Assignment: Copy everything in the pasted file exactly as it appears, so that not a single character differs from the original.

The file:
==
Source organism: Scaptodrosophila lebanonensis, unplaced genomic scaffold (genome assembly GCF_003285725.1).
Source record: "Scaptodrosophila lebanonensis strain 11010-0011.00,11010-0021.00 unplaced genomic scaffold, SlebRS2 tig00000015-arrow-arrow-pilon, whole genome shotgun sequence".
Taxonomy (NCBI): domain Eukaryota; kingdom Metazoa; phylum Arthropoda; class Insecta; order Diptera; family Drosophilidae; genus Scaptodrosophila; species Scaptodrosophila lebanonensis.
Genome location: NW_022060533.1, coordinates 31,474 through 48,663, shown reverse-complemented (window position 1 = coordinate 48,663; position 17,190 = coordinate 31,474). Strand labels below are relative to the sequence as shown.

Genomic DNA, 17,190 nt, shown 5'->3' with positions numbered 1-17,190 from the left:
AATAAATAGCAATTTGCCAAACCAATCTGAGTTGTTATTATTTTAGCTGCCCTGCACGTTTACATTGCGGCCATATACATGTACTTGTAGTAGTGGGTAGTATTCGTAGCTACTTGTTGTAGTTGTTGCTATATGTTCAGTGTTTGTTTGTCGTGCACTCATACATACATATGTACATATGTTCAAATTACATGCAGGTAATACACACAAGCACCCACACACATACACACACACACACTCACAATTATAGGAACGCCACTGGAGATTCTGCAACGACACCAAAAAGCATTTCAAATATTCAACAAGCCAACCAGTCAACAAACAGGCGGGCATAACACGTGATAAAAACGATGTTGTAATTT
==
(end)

Source organism: Scaptodrosophila lebanonensis, unplaced genomic scaffold (genome assembly GCF_003285725.1).
Source record: "Scaptodrosophila lebanonensis strain 11010-0011.00,11010-0021.00 unplaced genomic scaffold, SlebRS2 tig00000015-arrow-arrow-pilon, whole genome shotgun sequence".
Taxonomy (NCBI): domain Eukaryota; kingdom Metazoa; phylum Arthropoda; class Insecta; order Diptera; family Drosophilidae; genus Scaptodrosophila; species Scaptodrosophila lebanonensis.
Genome location: NW_022060533.1, coordinates 31,474 through 48,663, shown reverse-complemented (window position 1 = coordinate 48,663; position 17,190 = coordinate 31,474). Strand labels below are relative to the sequence as shown.

Genomic DNA, 17,190 nt, shown 5'->3' with positions numbered 1-17,190 from the left:
AATAAATAGCAATTTGCCAAACCAATCTGAGTTGTTATTATTTTAGCTGCCCTGCACGTTTACATTGCGGCCATATACATGTACTTGTAGTAGTGGGTAGTATTCGTAGCTACTTGTTGTAGTTGTTGCTATATGTTCAGTGTTTGTTTGTCGTGCACTCATACATACATATGTACATATGTTCAAATTACATGCAGGTAATACACACAAGCACCCACACACATACACACACACACACTCACAATTATAGGAACGCCACTGGAGATTCTGCAACGACACCAAAAAGCATTTCAAATATTCAACAAGCCAACCAGTCAACAAACAGGCGGGCATAACACGTGATAAAAACGATGTTGTAATTT